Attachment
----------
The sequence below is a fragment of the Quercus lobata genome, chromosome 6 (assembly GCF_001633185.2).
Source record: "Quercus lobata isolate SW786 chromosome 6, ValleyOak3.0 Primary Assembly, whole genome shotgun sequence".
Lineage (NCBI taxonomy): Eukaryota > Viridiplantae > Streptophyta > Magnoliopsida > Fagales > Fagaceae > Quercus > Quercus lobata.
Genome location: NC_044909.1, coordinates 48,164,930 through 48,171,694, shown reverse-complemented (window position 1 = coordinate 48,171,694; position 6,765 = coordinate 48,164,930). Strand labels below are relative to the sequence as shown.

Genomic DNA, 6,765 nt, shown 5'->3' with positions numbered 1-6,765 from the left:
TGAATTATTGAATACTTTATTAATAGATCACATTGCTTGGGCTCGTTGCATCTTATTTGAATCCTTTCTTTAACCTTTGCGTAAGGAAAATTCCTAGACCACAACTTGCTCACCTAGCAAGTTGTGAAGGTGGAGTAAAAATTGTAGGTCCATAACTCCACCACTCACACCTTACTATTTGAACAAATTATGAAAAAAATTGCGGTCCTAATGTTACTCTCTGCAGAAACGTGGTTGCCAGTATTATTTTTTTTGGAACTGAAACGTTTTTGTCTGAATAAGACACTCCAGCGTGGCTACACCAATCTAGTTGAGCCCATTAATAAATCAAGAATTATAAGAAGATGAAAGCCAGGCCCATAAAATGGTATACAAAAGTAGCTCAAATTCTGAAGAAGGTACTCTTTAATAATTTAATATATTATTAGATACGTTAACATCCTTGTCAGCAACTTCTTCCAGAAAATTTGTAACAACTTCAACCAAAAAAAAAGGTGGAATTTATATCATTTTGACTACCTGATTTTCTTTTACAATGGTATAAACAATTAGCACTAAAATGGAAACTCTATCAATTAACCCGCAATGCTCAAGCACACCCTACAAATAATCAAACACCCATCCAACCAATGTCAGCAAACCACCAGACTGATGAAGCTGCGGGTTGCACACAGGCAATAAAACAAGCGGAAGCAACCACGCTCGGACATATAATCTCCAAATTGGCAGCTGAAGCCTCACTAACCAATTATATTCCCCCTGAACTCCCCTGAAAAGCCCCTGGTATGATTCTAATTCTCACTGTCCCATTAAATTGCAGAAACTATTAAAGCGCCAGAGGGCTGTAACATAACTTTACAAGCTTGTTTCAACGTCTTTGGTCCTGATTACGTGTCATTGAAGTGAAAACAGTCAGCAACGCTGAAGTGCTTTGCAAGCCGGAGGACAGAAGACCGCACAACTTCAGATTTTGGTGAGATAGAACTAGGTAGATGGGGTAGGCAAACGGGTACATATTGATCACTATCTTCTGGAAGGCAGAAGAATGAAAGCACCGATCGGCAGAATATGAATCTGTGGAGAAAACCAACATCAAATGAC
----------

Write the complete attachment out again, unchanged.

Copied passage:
The sequence below is a fragment of the Quercus lobata genome, chromosome 6 (assembly GCF_001633185.2).
Source record: "Quercus lobata isolate SW786 chromosome 6, ValleyOak3.0 Primary Assembly, whole genome shotgun sequence".
Lineage (NCBI taxonomy): Eukaryota > Viridiplantae > Streptophyta > Magnoliopsida > Fagales > Fagaceae > Quercus > Quercus lobata.
Genome location: NC_044909.1, coordinates 48,164,930 through 48,171,694, shown reverse-complemented (window position 1 = coordinate 48,171,694; position 6,765 = coordinate 48,164,930). Strand labels below are relative to the sequence as shown.

Genomic DNA, 6,765 nt, shown 5'->3' with positions numbered 1-6,765 from the left:
TGAATTATTGAATACTTTATTAATAGATCACATTGCTTGGGCTCGTTGCATCTTATTTGAATCCTTTCTTTAACCTTTGCGTAAGGAAAATTCCTAGACCACAACTTGCTCACCTAGCAAGTTGTGAAGGTGGAGTAAAAATTGTAGGTCCATAACTCCACCACTCACACCTTACTATTTGAACAAATTATGAAAAAAATTGCGGTCCTAATGTTACTCTCTGCAGAAACGTGGTTGCCAGTATTATTTTTTTTGGAACTGAAACGTTTTTGTCTGAATAAGACACTCCAGCGTGGCTACACCAATCTAGTTGAGCCCATTAATAAATCAAGAATTATAAGAAGATGAAAGCCAGGCCCATAAAATGGTATACAAAAGTAGCTCAAATTCTGAAGAAGGTACTCTTTAATAATTTAATATATTATTAGATACGTTAACATCCTTGTCAGCAACTTCTTCCAGAAAATTTGTAACAACTTCAACCAAAAAAAAAGGTGGAATTTATATCATTTTGACTACCTGATTTTCTTTTACAATGGTATAAACAATTAGCACTAAAATGGAAACTCTATCAATTAACCCGCAATGCTCAAGCACACCCTACAAATAATCAAACACCCATCCAACCAATGTCAGCAAACCACCAGACTGATGAAGCTGCGGGTTGCACACAGGCAATAAAACAAGCGGAAGCAACCACGCTCGGACATATAATCTCCAAATTGGCAGCTGAAGCCTCACTAACCAATTATATTCCCCCTGAACTCCCCTGAAAAGCCCCTGGTATGATTCTAATTCTCACTGTCCCATTAAATTGCAGAAACTATTAAAGCGCCAGAGGGCTGTAACATAACTTTACAAGCTTGTTTCAACGTCTTTGGTCCTGATTACGTGTCATTGAAGTGAAAACAGTCAGCAACGCTGAAGTGCTTTGCAAGCCGGAGGACAGAAGACCGCACAACTTCAGATTTTGGTGAGATAGAACTAGGTAGATGGGGTAGGCAAACGGGTACATATTGATCACTATCTTCTGGAAGGCAGAAGAATGAAAGCACCGATCGGCAGAATATGAATCTGTGGAGAAAACCAACATCAAATGAC